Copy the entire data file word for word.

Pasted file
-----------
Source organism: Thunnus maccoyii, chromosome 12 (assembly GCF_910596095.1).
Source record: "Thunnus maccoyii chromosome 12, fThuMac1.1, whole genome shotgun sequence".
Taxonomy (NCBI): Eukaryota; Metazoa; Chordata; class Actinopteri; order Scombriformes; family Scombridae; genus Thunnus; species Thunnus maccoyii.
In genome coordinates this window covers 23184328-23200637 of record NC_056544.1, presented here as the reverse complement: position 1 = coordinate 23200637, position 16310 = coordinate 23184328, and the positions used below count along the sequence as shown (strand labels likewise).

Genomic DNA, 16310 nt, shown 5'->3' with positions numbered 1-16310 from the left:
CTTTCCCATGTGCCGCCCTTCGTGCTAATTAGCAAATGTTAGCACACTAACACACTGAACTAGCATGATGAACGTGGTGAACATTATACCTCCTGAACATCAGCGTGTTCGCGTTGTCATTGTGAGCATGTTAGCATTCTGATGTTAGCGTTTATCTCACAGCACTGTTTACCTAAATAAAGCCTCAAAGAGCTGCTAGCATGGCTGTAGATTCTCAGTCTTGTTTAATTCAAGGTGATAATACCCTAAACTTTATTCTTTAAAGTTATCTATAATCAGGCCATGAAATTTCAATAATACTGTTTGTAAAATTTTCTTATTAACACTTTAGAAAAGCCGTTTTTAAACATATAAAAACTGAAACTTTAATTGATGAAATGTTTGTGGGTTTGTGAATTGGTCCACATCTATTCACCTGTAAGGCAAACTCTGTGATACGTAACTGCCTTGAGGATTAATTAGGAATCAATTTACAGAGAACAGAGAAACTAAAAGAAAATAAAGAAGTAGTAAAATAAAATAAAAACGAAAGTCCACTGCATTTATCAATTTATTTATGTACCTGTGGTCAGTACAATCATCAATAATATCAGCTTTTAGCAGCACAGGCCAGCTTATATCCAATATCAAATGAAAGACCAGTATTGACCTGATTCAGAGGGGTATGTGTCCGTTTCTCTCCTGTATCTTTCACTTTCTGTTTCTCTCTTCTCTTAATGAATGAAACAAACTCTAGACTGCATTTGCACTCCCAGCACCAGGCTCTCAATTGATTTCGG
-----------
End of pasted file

Source organism: Thunnus maccoyii, chromosome 12 (assembly GCF_910596095.1).
Source record: "Thunnus maccoyii chromosome 12, fThuMac1.1, whole genome shotgun sequence".
Taxonomy (NCBI): Eukaryota; Metazoa; Chordata; class Actinopteri; order Scombriformes; family Scombridae; genus Thunnus; species Thunnus maccoyii.
In genome coordinates this window covers 23184328-23200637 of record NC_056544.1, presented here as the reverse complement: position 1 = coordinate 23200637, position 16310 = coordinate 23184328, and the positions used below count along the sequence as shown (strand labels likewise).

Genomic DNA, 16310 nt, shown 5'->3' with positions numbered 1-16310 from the left:
CTTTCCCATGTGCCGCCCTTCGTGCTAATTAGCAAATGTTAGCACACTAACACACTGAACTAGCATGATGAACGTGGTGAACATTATACCTCCTGAACATCAGCGTGTTCGCGTTGTCATTGTGAGCATGTTAGCATTCTGATGTTAGCGTTTATCTCACAGCACTGTTTACCTAAATAAAGCCTCAAAGAGCTGCTAGCATGGCTGTAGATTCTCAGTCTTGTTTAATTCAAGGTGATAATACCCTAAACTTTATTCTTTAAAGTTATCTATAATCAGGCCATGAAATTTCAATAATACTGTTTGTAAAATTTTCTTATTAACACTTTAGAAAAGCCGTTTTTAAACATATAAAAACTGAAACTTTAATTGATGAAATGTTTGTGGGTTTGTGAATTGGTCCACATCTATTCACCTGTAAGGCAAACTCTGTGATACGTAACTGCCTTGAGGATTAATTAGGAATCAATTTACAGAGAACAGAGAAACTAAAAGAAAATAAAGAAGTAGTAAAATAAAATAAAAACGAAAGTCCACTGCATTTATCAATTTATTTATGTACCTGTGGTCAGTACAATCATCAATAATATCAGCTTTTAGCAGCACAGGCCAGCTTATATCCAATATCAAATGAAAGACCAGTATTGACCTGATTCAGAGGGGTATGTGTCCGTTTCTCTCCTGTATCTTTCACTTTCTGTTTCTCTCTTCTCTTAATGAATGAAACAAACTCTAGACTGCATTTGCACTCCCAGCACCAGGCTCTCAATTGATTTCGG